This article provides information on the following topics:
Transparency is important when creating cursors. It permits to display a cursor over a background image without fully hiding it. Parts of the background image are visible through the transparent areas of the cursor. Transparency can be total (1-bit mask, in GIF for example) or partial (8-bit mask, a.k.a Alpha Channel, in PNG or JPEG2000 for example). Partial transparency (RGB/Alpha Channel) produces better results when displaying cursors. See What is a Cursor for more info.
The following image formats support transparency: Photoshop® PSD, PNG, RGB, JPEG 2000 and WMF. GIF support only total transparency. Axialis CursorWorkshop permits to convert images to 32 BPP (RGB/Alpha Channel) which is much more convenient to create cursors.
Also called RGB/A, this image format contains 16.8M colors coded in RGB plus an additional opacity channel. This channel is called the "Alpha Channel". Each channel is coded using 8 bits per pixel. As a result each pixel is coded in 32 bits (32 BPP - Bits Per Pixel). See the illustration below to understand how channels are organized in an RGB/A image.
This is a new image format that you can find in new generation of cursors. This image format is called RGB/A by Axialis CursorWorkshop.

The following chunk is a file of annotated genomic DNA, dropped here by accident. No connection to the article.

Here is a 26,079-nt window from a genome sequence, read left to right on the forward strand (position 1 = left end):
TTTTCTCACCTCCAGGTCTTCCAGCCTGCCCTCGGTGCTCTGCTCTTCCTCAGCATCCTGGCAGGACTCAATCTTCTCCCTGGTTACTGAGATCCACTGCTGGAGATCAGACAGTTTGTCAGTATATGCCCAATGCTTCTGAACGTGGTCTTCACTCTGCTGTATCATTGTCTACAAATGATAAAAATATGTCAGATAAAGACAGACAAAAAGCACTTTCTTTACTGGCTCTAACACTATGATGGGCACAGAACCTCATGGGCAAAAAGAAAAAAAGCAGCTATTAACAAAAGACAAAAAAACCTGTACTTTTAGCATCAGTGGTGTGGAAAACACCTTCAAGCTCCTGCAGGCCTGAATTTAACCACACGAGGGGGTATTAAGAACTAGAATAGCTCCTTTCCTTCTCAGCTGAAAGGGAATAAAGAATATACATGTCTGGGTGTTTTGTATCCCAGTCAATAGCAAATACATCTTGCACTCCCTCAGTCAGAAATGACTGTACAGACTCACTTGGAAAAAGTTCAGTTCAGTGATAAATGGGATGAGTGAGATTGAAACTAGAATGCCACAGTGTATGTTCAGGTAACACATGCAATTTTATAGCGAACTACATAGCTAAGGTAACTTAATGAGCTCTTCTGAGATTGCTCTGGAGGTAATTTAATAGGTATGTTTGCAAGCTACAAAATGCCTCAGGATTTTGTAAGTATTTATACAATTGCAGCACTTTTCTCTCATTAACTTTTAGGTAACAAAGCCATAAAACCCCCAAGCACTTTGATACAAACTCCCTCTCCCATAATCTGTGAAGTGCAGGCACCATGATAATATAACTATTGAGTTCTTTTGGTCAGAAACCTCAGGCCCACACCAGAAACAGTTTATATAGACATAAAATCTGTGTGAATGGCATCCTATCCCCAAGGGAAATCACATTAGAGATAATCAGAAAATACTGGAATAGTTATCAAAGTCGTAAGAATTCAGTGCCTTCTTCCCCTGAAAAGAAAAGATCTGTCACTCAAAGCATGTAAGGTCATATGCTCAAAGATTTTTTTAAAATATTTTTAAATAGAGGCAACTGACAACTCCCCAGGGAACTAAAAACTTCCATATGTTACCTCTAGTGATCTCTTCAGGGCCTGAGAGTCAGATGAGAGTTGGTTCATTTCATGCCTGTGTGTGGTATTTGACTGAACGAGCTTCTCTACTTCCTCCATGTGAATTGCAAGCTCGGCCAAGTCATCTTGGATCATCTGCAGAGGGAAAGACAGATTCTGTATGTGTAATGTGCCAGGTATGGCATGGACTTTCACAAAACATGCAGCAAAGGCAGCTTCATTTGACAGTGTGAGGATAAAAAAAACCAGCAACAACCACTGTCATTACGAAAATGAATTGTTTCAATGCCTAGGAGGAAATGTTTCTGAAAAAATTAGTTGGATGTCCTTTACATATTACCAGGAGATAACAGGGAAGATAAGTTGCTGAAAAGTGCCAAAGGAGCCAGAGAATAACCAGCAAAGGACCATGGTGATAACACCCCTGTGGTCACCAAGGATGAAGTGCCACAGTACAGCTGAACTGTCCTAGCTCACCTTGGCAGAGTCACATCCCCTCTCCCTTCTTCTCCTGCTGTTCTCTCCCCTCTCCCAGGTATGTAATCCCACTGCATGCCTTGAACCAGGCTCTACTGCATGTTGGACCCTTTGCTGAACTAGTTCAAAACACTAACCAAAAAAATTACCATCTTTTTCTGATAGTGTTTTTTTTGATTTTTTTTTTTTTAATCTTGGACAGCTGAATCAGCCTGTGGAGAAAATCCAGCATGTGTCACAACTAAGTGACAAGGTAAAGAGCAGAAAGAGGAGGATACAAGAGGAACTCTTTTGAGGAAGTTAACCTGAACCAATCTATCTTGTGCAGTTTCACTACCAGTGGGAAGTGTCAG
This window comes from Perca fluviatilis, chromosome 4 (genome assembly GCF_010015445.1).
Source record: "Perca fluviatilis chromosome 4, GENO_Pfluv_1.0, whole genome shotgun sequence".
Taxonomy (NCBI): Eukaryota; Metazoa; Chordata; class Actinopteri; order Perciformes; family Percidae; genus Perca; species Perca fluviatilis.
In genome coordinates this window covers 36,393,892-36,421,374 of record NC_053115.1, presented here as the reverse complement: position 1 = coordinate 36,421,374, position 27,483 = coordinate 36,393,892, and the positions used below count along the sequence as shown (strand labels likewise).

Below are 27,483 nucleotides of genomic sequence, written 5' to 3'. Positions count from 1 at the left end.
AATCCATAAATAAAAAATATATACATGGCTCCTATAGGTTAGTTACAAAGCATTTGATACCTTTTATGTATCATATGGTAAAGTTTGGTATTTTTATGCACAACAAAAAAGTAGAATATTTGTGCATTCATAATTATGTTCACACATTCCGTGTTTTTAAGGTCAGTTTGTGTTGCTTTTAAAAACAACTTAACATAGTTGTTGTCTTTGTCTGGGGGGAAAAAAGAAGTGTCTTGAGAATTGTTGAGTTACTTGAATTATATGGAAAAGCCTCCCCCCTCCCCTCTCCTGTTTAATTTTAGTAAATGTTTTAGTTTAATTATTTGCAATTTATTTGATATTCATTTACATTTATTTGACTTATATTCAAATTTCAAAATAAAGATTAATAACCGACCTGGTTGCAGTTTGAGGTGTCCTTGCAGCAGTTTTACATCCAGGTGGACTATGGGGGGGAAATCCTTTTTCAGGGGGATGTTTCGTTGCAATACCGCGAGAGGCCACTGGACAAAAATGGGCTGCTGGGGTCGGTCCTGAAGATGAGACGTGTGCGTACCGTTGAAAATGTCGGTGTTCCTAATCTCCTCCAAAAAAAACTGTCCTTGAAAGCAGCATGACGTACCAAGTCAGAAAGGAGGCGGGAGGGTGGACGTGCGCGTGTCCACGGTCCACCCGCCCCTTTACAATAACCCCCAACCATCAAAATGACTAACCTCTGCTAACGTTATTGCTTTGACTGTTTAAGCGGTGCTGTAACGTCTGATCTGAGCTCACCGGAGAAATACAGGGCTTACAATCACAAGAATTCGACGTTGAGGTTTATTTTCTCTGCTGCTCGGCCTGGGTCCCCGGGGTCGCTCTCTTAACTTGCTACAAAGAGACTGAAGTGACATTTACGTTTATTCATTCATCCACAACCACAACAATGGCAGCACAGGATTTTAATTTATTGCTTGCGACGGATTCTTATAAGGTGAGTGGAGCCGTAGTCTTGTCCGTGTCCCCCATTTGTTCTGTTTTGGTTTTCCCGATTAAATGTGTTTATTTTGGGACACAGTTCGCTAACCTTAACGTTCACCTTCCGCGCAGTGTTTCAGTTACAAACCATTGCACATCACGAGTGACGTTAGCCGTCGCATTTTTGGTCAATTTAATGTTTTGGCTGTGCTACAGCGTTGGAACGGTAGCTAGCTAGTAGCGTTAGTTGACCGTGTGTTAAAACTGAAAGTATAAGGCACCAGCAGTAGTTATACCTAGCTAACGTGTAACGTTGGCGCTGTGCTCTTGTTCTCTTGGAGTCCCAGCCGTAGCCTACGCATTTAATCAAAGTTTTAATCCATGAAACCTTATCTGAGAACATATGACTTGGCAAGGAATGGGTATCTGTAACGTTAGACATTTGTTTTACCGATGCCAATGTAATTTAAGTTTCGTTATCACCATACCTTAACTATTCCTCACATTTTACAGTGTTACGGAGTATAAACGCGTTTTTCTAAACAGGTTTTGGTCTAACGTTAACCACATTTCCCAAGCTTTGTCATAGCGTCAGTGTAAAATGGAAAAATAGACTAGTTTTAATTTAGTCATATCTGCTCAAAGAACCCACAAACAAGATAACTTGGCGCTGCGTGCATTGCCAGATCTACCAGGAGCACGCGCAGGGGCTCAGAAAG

The main advantage of this image format is that it permits to display a smooth transparency in cursors. The resulting image is displayed with smooth contours on all backgrounds. It permits also to create dropped shadows behind cursors. The following illustration shows the difference between a standard pointer (in 256 color formats for example) and the new RGB/A pointer with smooth transparency:
Windows® and animated cursors support RGB/A images. These cursors can be displayed in Windows®XP, Windows Vista™ or more. Older systems does not support RGB/A cursors. That's the reason why you need to include other standard formats in your cursors.
1. Open your image in CursorWorkshop. Choose the "Create Transparent Areas" Mode: or press "T". Click in the areas where you want to create transparency.
4. For example, the illustration below shows the image "Cursors\Tutorials\Arrow Add - Opaque.png". It is an RGB file without alpha channel, so it does not contains transparency. The background is white () and fully opaque. If you create a cursor from this image, it will create a white square around the final cursor, which is not the result we expect.
5. In Transparent Area mode, click in the white background (). It is automatically converted to a transparent area (the grey chessboard texture ). You can repeat the operation to create a sharper frontiere around the pointer:
When you create a transparent area, the image is automatically converted in 32-bit color depth (RGB / Alpha Channel).